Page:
Thomas Marshall (Abbot of Colchester)

Thomas Marshall (the Blessed John Beche), also known as John Beche,[1] (died 1 December 1539) was the last Abbot of Colchester Abbey.


Thomas Marshall, alias John Beche, was a member of the Colchester Beche family, who were a dynasty of renowned pewtersmiths in the town.[1] He was educated at Oxford University (probably Gloucester Hall now Worcester College) where he took his degree of Doctor of Divinity in 1515. He then became the twenty-sixth Abbot of St. Werburgh's, Chester (now Chester Cathedral) and went on to become Abbot of St. John the Baptist's, Colchester on 10 June 1530.

On 30 March 1534, Abbot Beche took his seat in the House of Lords. In that year, the Act of Supremacy was passed by which Henry VIII made himself Head of the Church in England, and on 7 July he, the Prior, and the community of 14, signed their agreement to the Act. Many clergymen considered the break with Rome of a temporary nature, and that it was possible to distinguish between the king as head of the Church in temporal matters, though not in matters spiritual.[2]

The Abbot was a strong opponent of the King's new policy, and a friend and admirer of More and Fisher.[3] Following the execution of three Carthusian priors, John Fisher and Thomas More during 1535, his expressions of reverence for them was reported to the authorities.[4]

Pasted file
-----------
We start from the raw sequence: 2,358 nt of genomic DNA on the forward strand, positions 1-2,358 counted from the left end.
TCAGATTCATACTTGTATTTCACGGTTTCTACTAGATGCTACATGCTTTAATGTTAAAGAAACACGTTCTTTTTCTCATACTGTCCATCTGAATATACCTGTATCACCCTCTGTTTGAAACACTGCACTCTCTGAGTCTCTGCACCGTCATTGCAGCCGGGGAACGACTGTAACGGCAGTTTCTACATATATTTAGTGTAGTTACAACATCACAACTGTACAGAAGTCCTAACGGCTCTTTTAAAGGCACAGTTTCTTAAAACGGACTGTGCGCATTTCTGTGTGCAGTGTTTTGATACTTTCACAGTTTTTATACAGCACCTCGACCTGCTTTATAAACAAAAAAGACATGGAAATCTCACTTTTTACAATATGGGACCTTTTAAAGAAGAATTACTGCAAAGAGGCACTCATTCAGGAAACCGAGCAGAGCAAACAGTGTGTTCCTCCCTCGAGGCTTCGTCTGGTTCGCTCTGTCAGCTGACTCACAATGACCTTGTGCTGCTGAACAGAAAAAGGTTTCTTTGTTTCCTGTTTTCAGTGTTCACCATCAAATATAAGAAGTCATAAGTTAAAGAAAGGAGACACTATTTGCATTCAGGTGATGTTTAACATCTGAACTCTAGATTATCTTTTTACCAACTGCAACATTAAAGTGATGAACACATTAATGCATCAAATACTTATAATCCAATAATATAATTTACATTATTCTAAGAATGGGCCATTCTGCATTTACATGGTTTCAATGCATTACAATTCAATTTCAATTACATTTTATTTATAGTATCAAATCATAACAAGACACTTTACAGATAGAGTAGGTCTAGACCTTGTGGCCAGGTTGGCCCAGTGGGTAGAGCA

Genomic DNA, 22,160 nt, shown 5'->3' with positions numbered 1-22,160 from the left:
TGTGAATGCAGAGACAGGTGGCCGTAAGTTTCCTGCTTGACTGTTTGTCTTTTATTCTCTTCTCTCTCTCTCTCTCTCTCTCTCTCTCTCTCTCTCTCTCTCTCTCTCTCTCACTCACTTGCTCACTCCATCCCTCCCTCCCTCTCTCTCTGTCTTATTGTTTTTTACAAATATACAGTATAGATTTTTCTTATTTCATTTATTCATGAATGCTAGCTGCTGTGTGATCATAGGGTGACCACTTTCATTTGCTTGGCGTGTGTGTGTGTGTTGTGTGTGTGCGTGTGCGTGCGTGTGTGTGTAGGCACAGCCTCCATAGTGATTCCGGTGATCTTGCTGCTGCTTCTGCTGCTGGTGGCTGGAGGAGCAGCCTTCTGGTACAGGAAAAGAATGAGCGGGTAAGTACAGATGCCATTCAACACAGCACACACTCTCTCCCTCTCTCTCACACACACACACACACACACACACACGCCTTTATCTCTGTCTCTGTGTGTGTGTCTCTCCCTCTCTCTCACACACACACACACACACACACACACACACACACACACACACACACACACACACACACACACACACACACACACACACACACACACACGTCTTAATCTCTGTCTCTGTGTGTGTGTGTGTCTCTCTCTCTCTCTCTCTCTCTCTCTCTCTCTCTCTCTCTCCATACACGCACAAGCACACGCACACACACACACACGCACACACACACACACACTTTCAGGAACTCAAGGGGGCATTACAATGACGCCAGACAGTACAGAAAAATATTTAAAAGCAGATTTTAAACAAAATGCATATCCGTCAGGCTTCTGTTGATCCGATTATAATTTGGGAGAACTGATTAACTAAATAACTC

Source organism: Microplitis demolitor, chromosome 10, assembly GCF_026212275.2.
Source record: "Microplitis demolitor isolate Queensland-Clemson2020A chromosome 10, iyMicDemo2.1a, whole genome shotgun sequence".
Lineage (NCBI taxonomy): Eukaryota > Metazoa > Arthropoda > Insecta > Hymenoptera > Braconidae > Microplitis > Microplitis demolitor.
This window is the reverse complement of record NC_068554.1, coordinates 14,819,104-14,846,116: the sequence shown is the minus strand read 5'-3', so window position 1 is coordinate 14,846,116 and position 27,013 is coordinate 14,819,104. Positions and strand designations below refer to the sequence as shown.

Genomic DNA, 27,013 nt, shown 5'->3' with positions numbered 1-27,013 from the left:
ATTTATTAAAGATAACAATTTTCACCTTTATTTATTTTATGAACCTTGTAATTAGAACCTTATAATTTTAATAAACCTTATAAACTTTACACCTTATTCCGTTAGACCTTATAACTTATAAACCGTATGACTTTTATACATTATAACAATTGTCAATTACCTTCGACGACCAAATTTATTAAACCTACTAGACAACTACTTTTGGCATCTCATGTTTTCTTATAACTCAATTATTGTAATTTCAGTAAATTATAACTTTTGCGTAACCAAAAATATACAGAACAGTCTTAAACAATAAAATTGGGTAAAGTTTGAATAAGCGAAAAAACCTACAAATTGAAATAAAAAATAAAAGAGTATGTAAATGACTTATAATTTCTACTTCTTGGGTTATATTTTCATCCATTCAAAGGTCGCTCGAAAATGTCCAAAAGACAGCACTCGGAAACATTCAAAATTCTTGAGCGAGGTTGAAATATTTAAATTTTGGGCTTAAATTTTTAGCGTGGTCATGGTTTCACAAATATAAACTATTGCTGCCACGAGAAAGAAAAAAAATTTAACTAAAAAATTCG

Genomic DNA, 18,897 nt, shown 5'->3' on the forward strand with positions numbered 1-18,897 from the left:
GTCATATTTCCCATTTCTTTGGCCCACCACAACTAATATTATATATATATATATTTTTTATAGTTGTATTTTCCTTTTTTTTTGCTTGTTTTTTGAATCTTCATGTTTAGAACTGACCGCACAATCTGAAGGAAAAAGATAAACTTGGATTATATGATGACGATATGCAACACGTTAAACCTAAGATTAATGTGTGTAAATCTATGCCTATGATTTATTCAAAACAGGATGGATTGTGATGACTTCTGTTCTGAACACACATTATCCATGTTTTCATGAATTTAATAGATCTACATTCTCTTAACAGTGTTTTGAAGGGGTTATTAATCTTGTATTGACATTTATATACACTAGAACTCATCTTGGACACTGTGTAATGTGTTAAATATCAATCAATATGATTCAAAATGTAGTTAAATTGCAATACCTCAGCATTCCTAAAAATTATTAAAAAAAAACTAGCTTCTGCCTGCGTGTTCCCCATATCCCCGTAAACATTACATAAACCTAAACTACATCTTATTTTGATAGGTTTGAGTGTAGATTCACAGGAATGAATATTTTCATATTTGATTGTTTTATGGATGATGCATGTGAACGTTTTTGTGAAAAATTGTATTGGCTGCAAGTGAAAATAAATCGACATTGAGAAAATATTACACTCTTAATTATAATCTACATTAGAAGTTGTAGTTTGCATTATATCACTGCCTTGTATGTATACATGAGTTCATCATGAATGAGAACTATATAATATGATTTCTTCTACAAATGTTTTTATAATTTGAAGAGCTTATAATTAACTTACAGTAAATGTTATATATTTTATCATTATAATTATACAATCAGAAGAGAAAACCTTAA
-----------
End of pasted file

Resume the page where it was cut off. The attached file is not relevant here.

In November, 1538, Beche denied the legal right of Henry VIII's royal commission to confiscate his abbey. He was then committed to the Tower of London on a charge of treason; despite being discharged, he was rearrested and taken back to Colchester.

The Abbot's servant said that his master denied that the king could suppress the Abbey because it was above the yearly value of 300 marks specified in the statute.[2] Other witnesses testified that Beche had said that God would "take vengeance for the putting down of these houses of religion", that Fisher and More "died like good men and it was pity of their deaths", and he claimed that the king had broken with the Catholic Church because he wanted to marry Anne Boleyn. Beche denied these charges but at his trial in Colchester, in November, 1539, he no longer pleaded against the charges. He was convicted and executed.[4] The execution occurred on the Abbot's demesne lands, probably at the Abbey's gallows at Greenstead.[1] His pectoral cross was rescued by the Mannock family of Gifford Hall, Stoke-by-Nayland, who entrusted it to Buckfast Abbey in Devon, where it still remains.[1]


Pope Leo XIII decreed the beatification of Abbot John Beche on 13 May 1895.[4] His feast is kept on 1 December in the diocese of Brentwood.[2]

See also


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